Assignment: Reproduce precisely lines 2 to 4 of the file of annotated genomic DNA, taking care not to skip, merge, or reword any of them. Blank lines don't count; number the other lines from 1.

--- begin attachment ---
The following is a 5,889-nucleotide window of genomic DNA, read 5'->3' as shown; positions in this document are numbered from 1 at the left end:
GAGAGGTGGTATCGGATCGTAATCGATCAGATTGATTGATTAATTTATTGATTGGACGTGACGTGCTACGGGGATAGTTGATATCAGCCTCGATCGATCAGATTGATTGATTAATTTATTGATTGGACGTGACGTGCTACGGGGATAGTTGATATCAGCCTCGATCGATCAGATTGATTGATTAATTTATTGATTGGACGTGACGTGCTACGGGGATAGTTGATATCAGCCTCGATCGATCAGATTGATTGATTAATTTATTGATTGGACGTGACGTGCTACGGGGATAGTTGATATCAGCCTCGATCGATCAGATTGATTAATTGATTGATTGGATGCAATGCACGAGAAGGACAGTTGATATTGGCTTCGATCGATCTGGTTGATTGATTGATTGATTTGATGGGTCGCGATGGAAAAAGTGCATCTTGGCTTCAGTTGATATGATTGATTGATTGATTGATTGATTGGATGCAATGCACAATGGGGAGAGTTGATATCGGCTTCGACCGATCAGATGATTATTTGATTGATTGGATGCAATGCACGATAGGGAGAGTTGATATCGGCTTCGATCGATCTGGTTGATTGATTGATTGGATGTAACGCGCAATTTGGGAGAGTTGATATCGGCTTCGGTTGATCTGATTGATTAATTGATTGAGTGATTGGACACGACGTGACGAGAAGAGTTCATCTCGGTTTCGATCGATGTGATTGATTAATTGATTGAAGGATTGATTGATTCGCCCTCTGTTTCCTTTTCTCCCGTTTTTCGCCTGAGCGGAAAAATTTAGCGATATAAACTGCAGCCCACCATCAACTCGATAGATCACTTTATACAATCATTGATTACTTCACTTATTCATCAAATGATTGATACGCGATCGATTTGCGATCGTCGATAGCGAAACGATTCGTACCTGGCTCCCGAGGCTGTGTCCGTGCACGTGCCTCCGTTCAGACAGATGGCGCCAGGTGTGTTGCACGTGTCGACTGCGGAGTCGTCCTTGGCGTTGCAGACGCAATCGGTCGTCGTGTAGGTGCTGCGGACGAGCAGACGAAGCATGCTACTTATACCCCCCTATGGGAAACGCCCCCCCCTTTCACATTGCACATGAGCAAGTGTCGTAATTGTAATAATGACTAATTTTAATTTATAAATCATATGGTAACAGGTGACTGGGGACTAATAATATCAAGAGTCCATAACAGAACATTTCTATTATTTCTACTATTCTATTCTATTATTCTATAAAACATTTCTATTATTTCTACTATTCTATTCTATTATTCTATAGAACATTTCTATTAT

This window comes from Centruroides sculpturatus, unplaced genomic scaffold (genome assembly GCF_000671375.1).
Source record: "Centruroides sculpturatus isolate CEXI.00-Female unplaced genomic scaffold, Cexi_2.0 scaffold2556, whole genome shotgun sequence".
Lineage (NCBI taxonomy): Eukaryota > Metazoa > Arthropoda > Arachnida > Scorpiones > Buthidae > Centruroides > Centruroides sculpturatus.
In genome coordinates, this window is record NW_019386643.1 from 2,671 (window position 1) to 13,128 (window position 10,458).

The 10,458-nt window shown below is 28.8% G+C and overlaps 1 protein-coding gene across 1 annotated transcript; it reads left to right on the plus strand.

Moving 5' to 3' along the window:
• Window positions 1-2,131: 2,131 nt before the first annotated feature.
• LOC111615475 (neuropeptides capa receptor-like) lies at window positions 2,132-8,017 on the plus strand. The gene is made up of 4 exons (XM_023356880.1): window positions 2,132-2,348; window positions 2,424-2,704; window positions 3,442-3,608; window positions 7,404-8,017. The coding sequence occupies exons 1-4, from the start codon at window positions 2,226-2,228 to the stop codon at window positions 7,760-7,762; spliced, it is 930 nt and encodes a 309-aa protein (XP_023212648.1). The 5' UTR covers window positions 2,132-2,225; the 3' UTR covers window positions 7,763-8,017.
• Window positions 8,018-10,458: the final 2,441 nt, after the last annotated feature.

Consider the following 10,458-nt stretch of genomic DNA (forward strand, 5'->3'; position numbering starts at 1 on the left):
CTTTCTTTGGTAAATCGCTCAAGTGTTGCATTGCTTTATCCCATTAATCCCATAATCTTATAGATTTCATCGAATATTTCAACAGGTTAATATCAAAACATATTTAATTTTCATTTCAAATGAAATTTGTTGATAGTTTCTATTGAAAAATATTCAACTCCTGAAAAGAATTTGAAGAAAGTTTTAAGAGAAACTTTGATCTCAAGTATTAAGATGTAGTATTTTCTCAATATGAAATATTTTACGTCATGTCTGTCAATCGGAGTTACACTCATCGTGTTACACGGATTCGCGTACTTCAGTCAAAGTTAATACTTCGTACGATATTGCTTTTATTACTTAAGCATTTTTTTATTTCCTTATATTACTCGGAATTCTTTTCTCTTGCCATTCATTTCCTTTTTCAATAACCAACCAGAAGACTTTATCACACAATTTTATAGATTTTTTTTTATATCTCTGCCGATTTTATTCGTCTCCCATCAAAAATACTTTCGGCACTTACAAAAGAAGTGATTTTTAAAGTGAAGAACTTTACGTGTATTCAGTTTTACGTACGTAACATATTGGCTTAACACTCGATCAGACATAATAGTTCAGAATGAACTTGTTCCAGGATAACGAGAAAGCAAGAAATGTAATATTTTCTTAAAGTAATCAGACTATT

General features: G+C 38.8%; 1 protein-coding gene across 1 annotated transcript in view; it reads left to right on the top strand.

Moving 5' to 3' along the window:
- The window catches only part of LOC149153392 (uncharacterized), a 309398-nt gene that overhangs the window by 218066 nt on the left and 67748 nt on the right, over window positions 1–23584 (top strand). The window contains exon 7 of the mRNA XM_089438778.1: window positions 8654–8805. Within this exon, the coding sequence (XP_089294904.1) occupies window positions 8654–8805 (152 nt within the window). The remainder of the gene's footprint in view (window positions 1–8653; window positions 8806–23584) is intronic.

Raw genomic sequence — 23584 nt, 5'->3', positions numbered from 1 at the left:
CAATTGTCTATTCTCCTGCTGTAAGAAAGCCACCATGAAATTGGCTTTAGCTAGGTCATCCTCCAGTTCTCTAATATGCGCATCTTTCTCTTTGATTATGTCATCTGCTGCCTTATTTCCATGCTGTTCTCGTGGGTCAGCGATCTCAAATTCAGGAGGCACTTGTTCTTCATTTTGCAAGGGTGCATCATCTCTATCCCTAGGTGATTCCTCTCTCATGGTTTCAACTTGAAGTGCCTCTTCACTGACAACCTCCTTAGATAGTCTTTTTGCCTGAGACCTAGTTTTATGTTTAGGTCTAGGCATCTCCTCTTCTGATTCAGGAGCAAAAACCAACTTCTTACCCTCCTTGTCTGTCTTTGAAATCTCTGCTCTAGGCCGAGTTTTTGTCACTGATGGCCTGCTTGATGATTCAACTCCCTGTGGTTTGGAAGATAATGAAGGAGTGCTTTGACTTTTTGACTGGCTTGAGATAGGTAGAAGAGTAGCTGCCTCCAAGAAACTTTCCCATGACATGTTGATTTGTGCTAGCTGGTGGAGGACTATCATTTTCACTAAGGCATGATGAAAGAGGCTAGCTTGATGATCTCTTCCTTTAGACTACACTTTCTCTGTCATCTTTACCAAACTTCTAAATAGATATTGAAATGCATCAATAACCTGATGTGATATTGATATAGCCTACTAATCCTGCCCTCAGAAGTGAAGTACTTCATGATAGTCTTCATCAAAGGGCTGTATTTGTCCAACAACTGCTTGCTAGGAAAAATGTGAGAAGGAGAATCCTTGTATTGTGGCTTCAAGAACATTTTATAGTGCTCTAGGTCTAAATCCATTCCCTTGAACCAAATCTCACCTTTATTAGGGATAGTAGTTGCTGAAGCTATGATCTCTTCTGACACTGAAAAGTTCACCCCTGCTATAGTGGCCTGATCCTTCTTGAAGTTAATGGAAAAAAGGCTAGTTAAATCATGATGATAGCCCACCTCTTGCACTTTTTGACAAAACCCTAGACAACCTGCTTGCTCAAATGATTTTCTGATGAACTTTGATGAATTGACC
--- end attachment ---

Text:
GAGAGGTGGTATCGGATCGTAATCGATCAGATTGATTGATTAATTTATTGATTGGACGTGACGTGCTACGGGGATAGTTGATATCAGCCTCGATCGATCAGATTGATTGATTAATTTATTGATTGGACGTGACGTGCTACGGGGATAGTTGATATCAGCCTCGATCGATCAGATTGATTGATTAATTTATTGATTGGACGTGACGTGCTACGGGGATAGTTGATATCAGCCTCGATCGATCAGATTGATTGATTAATTTATTGATTGGACGTGACGTGCTACGGGGATAGTTGATATCAGCCTCGATCGATCAGATTGATTAATTGATTGATTGGATGCAATGCACGAGAAGGACAGTTGATATTGGCTTCGATCGATCTGGTTGATTGATTGATTGATTTGATGGGTCGCGATGGAAAAAGTGCATCTTGGCTTCAGTTGATATGATTGATTGATTGATTGATTGATTGGATGCAATGCACAATGGGGAGAGTTGATATCGGCTTCGACCGATCAGATGATTATTTGATTGATTGGATGCAATGCACGATAGGGAGAGTTGATATCGGCTTCGATCGATCTGGTTGATTGATTGATTGGATGTAACGCGCAATTTGGGAGAGTTGATATCGGCTTCGGTTGATCTGATTGATTAATTGATTGAGTGATTGGACACGACGTGACGAGAAGAGTTCATCTCGGTTTCGATCGATGTGATTGATTAATTGATTGAAGGATTGATTGATTCGCCCTCTGTTTCCTTTTCTCCCGTTTTTCGCCTGAGCGGAAAAATTTAGCGATATAAACTGCAGCCCACCATCAACTCGATAGATCACTTTATACAATCATTGATTACTTCACTTATTCATCAAATGATTGATACGCGATCGATTTGCGATCGTCGATAGCGAAACGATTCGTACCTGGCTCCCGAGGCTGTGTCCGTGCACGTGCCTCCGTTCAGACAGATGGCGCCAGGTGTGTTGCACGTGTCGACTGCGGAGTCGTCCTTGGCGTTGCAGACGCAATCGGTCGTCGTGTAGGTGCTGCGGACGAGCAGACGAAGCATGCTACTTATACCCCCCTATGGGAAACGCCCCCCCCTTTCACATTGCACATGAGCAAGTGTCGTAATTGTAATAATGACTAATTTTAATTTATAAATCATATGGTAACAGGTGACTGGGGACTAATAATATCAAGAGTCCATAACAGAACATTTCTATTATTTCTACTATTCTATTCTATTATTCTATAAAACATTTCTATTATTTCTACTATTCTATTCTATTATTCTATAGAACATTTCTATTAT

This window comes from Centruroides sculpturatus, unplaced genomic scaffold (genome assembly GCF_000671375.1).
Source record: "Centruroides sculpturatus isolate CEXI.00-Female unplaced genomic scaffold, Cexi_2.0 scaffold2556, whole genome shotgun sequence".